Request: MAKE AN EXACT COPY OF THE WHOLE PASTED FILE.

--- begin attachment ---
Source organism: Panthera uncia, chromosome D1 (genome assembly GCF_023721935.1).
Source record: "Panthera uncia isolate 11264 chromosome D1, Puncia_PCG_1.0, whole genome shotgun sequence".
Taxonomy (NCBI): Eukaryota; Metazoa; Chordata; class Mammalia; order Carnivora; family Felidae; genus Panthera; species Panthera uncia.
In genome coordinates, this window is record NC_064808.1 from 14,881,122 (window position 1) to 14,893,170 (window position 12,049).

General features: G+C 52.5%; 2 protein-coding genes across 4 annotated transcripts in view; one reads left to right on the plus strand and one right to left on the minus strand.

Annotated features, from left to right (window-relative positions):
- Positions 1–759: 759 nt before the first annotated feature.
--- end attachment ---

Source organism: Panthera uncia, chromosome D1 (genome assembly GCF_023721935.1).
Source record: "Panthera uncia isolate 11264 chromosome D1, Puncia_PCG_1.0, whole genome shotgun sequence".
Taxonomy (NCBI): Eukaryota; Metazoa; Chordata; class Mammalia; order Carnivora; family Felidae; genus Panthera; species Panthera uncia.
In genome coordinates, this window is record NC_064808.1 from 14,881,122 (window position 1) to 14,893,170 (window position 12,049).

General features: G+C 52.5%; 2 protein-coding genes across 4 annotated transcripts in view; one reads left to right on the plus strand and one right to left on the minus strand.

Annotated features, from left to right (window-relative positions):
- Positions 1–759: 759 nt before the first annotated feature.